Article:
The Downsides to ‘Extreme’ Personal Finance

You’ve seen the headlines:

One recent graduate repaid $100,000 in student loan debt by living off ramen noodles and selling plasma.

A young couple managed to retire at 35 by living rent-free in a camper and growing vegetables.

A family sold its belongings and traveled the world, using just credit card points and an app for working odd jobs.

There are dozens of blogs, books and articles dedicated to people who’ve used extreme methods to reach their financial goals. And while the stories and strategies these hardcore budgeters use can be inspiring, experts recommend thinking twice before mimicking their lifestyles. “These are sensational,” says Douglas Boneparth, president of Bone Fide Wealth in New York City and co-author of “The Millennial Money Fix.” “At the very worst, it’s clickbait.” In other words, they’re flashy headlines, not an illustration of sustainable and accessible financial lifestyles. Plus, he says, they may gloss over how certain privileges, such as parental help, make these goals possible.

But at their very best, Boneparth adds, these profiles can provide you with a few practical lessons for your financial life. So here’s how to separate out the valuable advice from the junk – and understand the downsides of extreme personal finance.

The strategies don’t tend to illustrate a balanced financial plan. Homing in on one aspect of your finances – debt, early retirement, extreme austerity – can come at the expense of the rest of your financial life.

“If you are laser-focused [on a financial goal], it does help you accomplish that goal faster, but it does cause you to lose track of everything else,” says Phillip Christenson, chartered financial analyst and financial advisor at Phillip James Financial in Plymouth, Minnesota.

For example, if you’re throwing every spare dollar toward your student loan debt, you might not be fully funding your emergency savings account. That could be problematic if an unexpected medical bill or job loss requires you to have liquidity. Perhaps you might have scored a better return investing that money in a retirement account while repaying your student debt on an income-driven repayment plan.

Or say you’re sewing your own clothes, working an extra 20 hours per week at a side hustle and refusing to go out for lunch with your co-workers in order to save money. That’s great for your budget, but you might be jeopardizing your ability to get a promotion at work.

Focusing on one part of your financial life without taking in the full picture is typically a misguided tactic, experts say. “I like recommending a more balanced strategy in all aspects,” says Roger Ma, certified financial planner and founder of lifelaidout in New York City. That includes considering retirement savings, insurance needs, emergency funding and other aspects of a well-balanced financial plan.

It might not fix the root of the problem. Sometimes these extreme stunts fix the symptom of a financial problem, but they don’t cure the underlying cause.

For example, if you’re trying to repay debt extremely quickly because you ran up a credit card bill, that’s a good first step. But don’t let a few months of intense debt payoff replace real, sustained change to how you use credit cards to avoid that problem in the future.

The same thing goes if you’re obsessively budgeting in order to retire at age 35. Consider whether this blinding focus is a reaction to working in the wrong field or for the wrong company, not a desire to leave work altogether. Perhaps a making career change or heading back to school is a more practical solution.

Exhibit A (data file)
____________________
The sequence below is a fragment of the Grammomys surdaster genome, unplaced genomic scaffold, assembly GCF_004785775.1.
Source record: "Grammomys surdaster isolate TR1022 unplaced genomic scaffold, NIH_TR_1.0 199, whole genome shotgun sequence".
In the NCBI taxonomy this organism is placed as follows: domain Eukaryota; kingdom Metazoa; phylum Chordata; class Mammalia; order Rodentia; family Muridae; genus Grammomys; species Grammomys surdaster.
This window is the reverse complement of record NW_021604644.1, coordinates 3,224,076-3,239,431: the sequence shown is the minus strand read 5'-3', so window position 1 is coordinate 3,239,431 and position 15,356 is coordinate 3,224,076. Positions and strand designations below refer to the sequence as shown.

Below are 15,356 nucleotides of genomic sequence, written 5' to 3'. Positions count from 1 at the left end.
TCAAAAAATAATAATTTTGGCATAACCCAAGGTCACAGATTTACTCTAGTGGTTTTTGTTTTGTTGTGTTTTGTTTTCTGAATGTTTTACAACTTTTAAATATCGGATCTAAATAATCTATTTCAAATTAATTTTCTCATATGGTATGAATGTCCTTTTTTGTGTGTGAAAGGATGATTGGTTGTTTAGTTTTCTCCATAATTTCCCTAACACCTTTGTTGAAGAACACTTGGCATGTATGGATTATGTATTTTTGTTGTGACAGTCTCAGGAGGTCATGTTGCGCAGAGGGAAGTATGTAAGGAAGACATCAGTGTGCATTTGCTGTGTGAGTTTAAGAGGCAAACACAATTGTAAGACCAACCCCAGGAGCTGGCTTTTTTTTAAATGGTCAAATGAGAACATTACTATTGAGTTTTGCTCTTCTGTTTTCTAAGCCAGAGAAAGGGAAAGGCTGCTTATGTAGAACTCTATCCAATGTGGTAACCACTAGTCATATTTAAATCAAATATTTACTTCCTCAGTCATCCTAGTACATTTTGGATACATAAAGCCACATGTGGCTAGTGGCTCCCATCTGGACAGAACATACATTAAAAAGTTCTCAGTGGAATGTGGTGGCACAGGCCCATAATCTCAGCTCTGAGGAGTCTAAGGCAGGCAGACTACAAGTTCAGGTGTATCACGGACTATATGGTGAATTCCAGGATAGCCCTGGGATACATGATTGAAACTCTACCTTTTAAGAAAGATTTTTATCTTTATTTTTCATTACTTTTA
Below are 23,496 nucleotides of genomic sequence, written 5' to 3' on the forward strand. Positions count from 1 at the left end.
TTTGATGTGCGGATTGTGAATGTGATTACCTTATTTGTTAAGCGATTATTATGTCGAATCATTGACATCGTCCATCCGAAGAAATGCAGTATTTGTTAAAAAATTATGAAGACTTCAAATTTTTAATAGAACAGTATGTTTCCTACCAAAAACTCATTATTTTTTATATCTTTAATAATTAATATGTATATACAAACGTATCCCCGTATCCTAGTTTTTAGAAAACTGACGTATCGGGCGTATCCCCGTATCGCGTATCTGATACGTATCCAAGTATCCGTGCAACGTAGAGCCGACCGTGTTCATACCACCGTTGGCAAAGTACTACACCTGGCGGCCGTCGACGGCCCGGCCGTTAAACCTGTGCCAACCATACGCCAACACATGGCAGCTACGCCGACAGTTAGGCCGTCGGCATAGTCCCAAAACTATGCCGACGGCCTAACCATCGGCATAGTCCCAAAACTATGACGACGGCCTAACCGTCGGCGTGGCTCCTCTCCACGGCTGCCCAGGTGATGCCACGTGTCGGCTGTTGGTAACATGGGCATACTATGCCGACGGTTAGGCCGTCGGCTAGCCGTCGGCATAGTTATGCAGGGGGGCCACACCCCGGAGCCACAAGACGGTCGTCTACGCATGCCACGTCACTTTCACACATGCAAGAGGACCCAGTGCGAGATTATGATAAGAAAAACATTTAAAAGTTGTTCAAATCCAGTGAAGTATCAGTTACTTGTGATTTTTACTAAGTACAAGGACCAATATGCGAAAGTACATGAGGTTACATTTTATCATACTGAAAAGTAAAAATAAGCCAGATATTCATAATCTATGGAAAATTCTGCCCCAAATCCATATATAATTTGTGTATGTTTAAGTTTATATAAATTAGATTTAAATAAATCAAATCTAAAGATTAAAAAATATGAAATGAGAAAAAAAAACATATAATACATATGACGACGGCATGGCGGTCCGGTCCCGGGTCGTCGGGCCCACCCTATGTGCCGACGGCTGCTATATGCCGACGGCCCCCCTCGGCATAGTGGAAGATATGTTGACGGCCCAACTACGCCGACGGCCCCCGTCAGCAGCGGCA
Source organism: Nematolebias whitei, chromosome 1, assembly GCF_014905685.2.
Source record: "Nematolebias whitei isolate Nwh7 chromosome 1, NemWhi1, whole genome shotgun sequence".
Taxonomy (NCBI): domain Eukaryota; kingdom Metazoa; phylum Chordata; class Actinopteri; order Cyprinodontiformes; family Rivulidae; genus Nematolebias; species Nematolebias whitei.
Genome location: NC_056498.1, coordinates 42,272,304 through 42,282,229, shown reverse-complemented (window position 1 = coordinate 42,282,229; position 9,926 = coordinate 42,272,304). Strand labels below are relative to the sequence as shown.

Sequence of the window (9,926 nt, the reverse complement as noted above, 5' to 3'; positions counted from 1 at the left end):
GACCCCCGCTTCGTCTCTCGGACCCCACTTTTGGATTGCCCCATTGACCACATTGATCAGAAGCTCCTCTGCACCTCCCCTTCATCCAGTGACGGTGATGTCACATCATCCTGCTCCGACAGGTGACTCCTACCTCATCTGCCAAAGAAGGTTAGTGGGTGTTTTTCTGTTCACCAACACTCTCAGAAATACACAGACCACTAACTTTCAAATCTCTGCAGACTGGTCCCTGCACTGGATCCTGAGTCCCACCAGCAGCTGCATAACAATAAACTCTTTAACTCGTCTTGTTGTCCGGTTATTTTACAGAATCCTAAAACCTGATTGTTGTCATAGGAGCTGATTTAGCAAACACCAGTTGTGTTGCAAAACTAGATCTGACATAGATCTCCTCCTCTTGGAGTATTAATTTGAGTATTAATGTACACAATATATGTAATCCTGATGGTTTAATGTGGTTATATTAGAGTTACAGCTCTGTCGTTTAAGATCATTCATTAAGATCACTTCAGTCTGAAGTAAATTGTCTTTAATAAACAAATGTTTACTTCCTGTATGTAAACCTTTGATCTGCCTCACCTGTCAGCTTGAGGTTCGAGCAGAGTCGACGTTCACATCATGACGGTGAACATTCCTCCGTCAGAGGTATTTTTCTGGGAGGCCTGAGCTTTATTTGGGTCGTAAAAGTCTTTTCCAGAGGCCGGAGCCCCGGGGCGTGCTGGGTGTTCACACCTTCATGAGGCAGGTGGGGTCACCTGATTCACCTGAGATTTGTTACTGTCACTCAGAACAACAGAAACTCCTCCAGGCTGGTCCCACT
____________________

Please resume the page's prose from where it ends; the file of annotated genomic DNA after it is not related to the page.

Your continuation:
“Do the hard work now of figuring out what’s going to be a sustainable financial plan and start building those good habits,” Ma says. “You might not get these short-term wins that you can write about, but you’re going to be building long-term success for yourself.”

You may be asking your family to go along with you. Focusing on an extreme financial goal is hard enough, but remember that you may also be asking your family members to join you on this journey. Even if you have the stomach to eschew all luxuries for a few years in order to a meet a goal, question whether your spouse or children will be up for the challenge.

For example, research has shown that children form money habits as young as age 7, says Shannah Compton Game, certified financial planner and host of the podcast “Millennial Money.” “If a child is witnessing extreme personal finance at a young age, that influences them down the road,” she says. Do you want your kids’ views and understanding of money to be so extreme? Can you teach them moderation without sacrificing the experiences, trips and education they need to develop and learn?

Expect the unexpected. Consider what an unexpected pregnancy or illness might do to your extreme financial plan, experts say. Good financial planning requires accommodating for shakeups such as personal changes, market disruptions and political upheaval, which can impact your financial health.

For example, if you manage to retire from the job market at age 35, that’s a great accomplishment. But what happens if a family member’s illness causes you to need to work again at 45, and you’ve been out of the job market for 10 years? What if you don’t get the government benefits you were expecting? What if your investments take a hit? Experts recommend developing financial strategies that can continue to function even when your plans change.

Suss out the good advice. Experts note that there are valuable takeaways from these stories of extreme debt payoff, savings and other financial strategies. They tend to preach budgeting, show anti-consumer lifestyles and teach readers to understand the basics of personal finance. Take away those helpful lessons, experts say, and ignore the headlines.

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